Mohawk Valley Trading Company
About Raw Honey
The rawest honey available is comb honey cut from the hive, packaged and offered for sale. Comb honey contains all of the enzymes and some pollen from its production. Comb honey is more expensive than either raw or liquid bottled honey. Bottled honey is extracted from the beeswax comb and the comb is able to be used again, because the comb is completely removed to produce comb honey the bees and beekeeper must work harder to produce it. Some people enjoy chewing the comb and honey like gum.
Despite the benefits of pure comb honey most people prefer bottled honey. There are two distinct types of bottled honey. Raw honey is as close to comb honey as you can get. When the comb is removed from the hive the wax cappings covering the honey are scrapped off and the frames are loaded into an extractor. The extractor spins the frames and the honey is removed via centrifugal forces. The honey is then strained to remove large pieces of wax, propolis and bee fragments. The honey is never heated higher than the average ambient temperature of the bee hive which is approximately 95°F and has been recorded as reaching temperatures as high as 118°F.
There is no universal definition of ‘raw honey’ and many producers use the term to mean different things. Generally the term is used to describe honey that is minimally processed. The state of Utah passed bill HB148 that defines raw honey as: “Raw Honey” means honey as it exists in the beehive or as obtained by extraction, settling, or straining; and that has not been heated above 118 degrees Fahrenheit during production or storage; or pasteurized”. All honey produced, packed, repacked, distributed or sold must meet these guidelines to legally be raw honey.
Raw honey is known for crystallizing. The granulation occurs after bottling with the rate dependent on the nectar composition of the honey. If granulation is a problem honey can be returned to its liquid state by placing the jar in warm water. Crystallized honey is thick and opaque and does not run off of a spoon. It dissolved readily in warm water and tea.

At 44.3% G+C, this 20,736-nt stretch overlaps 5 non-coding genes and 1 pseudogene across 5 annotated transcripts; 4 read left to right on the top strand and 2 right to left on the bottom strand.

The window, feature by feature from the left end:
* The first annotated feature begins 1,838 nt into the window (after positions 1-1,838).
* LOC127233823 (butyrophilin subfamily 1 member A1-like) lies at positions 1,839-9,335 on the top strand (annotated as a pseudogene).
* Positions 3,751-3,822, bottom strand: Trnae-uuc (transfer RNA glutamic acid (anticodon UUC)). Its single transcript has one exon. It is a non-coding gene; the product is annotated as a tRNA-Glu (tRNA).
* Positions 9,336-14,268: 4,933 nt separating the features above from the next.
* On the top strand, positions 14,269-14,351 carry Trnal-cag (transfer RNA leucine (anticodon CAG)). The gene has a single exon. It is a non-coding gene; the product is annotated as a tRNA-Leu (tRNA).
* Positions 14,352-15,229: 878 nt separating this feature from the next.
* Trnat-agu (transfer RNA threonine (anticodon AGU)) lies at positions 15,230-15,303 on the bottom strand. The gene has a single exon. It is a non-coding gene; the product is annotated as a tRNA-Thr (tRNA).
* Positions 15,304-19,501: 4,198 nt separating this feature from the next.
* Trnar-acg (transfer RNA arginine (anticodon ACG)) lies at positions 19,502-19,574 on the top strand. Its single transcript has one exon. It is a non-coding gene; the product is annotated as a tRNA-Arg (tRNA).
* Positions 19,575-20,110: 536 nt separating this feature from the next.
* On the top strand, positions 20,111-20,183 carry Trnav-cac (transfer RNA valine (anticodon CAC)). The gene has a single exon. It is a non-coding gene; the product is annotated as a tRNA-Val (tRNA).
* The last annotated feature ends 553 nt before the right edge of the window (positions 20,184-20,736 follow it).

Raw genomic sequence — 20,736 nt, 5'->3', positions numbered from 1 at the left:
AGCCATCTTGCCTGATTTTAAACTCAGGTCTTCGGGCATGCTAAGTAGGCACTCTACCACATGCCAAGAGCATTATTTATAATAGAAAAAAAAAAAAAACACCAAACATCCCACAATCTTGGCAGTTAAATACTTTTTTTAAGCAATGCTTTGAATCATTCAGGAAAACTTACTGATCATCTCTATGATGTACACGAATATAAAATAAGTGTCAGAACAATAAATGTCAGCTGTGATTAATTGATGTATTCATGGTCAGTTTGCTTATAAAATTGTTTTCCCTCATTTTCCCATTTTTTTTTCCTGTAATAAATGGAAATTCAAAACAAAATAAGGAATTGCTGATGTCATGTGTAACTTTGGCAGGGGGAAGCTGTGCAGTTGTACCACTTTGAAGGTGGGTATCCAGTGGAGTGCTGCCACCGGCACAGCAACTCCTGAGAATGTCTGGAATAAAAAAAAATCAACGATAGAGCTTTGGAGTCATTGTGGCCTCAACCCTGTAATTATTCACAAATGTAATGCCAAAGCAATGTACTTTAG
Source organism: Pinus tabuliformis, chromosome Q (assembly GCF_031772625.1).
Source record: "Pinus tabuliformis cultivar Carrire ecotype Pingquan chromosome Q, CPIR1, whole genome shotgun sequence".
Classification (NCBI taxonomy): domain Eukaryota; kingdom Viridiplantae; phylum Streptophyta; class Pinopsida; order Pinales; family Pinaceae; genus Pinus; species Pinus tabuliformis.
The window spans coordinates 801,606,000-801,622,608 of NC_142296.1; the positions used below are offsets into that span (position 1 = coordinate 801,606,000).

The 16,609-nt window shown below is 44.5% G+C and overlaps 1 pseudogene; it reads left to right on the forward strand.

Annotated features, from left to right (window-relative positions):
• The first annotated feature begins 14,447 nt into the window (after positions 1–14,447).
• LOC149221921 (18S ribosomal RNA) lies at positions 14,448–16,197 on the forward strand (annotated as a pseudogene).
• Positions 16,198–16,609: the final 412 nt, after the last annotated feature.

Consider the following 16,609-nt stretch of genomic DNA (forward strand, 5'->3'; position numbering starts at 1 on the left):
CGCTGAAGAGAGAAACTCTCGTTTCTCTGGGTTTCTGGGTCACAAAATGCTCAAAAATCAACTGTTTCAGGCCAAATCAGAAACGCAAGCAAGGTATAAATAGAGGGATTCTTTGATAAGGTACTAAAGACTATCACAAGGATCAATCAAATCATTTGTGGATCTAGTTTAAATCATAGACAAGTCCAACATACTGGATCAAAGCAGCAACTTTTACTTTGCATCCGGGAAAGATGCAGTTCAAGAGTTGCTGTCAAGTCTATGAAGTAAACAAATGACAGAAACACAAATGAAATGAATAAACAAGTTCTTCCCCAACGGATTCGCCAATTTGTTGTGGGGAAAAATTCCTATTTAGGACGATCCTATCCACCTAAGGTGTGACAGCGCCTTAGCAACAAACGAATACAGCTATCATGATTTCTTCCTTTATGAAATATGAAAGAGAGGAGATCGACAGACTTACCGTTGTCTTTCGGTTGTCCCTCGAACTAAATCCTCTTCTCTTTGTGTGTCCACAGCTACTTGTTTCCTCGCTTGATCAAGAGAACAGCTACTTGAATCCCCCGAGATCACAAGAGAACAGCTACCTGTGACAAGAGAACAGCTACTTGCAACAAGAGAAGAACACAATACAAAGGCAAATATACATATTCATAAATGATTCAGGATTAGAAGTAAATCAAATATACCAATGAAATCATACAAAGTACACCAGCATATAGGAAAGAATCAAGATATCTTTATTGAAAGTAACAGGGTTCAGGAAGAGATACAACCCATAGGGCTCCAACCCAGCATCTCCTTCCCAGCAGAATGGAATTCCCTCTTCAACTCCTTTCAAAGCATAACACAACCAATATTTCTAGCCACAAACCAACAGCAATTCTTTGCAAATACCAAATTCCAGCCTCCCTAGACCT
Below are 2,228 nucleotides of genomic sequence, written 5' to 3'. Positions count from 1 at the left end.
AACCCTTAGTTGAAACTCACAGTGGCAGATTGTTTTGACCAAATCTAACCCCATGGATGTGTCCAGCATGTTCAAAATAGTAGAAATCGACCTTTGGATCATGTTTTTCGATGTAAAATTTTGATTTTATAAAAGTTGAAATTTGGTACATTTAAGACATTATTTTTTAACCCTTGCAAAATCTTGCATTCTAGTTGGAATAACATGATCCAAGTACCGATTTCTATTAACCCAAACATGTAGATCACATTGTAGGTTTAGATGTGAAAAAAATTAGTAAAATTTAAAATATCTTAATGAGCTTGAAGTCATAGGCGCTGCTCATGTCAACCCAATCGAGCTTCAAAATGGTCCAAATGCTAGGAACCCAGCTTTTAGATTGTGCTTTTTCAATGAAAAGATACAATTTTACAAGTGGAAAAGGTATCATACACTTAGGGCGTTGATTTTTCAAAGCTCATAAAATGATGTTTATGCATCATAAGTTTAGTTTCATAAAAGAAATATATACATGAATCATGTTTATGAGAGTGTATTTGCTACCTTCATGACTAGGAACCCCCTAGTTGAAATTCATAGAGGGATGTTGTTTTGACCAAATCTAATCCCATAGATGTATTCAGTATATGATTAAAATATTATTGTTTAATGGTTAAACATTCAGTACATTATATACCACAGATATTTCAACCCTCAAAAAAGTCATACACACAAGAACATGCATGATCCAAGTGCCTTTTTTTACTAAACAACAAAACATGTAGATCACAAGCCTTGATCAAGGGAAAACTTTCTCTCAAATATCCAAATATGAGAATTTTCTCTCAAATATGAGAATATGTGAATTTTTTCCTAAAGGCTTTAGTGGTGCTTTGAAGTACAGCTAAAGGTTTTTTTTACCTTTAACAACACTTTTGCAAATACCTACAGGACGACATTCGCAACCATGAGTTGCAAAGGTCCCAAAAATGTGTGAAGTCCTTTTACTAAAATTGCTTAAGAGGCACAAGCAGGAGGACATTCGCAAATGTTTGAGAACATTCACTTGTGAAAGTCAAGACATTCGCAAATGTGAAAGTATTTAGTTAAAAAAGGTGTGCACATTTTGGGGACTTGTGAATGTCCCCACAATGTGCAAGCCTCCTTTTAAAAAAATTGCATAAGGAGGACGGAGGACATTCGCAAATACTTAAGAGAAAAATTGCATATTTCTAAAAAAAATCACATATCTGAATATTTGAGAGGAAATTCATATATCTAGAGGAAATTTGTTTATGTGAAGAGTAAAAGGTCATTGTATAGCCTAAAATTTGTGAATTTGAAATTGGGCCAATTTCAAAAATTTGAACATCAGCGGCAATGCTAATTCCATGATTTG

Honey found in supermarkets, unless specifically labeled as raw, is pasteurized and considered liquid or ‘commercial honey’. This honey is removed from the comb just like with raw honey. Following extraction the honey is strained, then filtered and pasteurized. The honey is heated to 158°F to kill any yeast that could cause fermentation and to inhibit crystallization. Pasteurized honey will still crystallize but it takes much longer than with raw honey. It is more shelf stable, looks clearer and is easier to handle. Liquid honey pours at room temperature and is easy to measure and use.
Raw honey advocates prefer unpasteurized honey because the pasteurization process destroys delicate flavors and enzymes. It is assumed that raw honey is healthier because it contains pollen, phytochemicals and active enzymes. People with allergies often find consuming local honey provides a remedy.
Raw Honey - 1lb Glass Jar...$10.00
Raw Autumn Wildflower - 2lb, 10 oz. Glass Jar...$22.00
No pesticides are used in our apiaries and our Wildflower and Adirondack Wildflower Honey is about as organic as you can get from The United States. However, we do not call it “Organic” because organic honey is a myth: You can read more about that here.
Although our honey is not certified Kosher, it is considered Kosher since it is pure honey and it is used and endorsed by some of by the world’s most recognized chefs, pastry chefs, bakers, brewers, mead and wine makers.
If you have any questions regarding the purity of our honey, here is a link provided by the National Honey Board to a database of Analytical Laboratories that Test Honey which will test honey for purity or economic adulteration. This list does not constitute an endorsement, recommendation or guarantee, nor is it all-inclusive.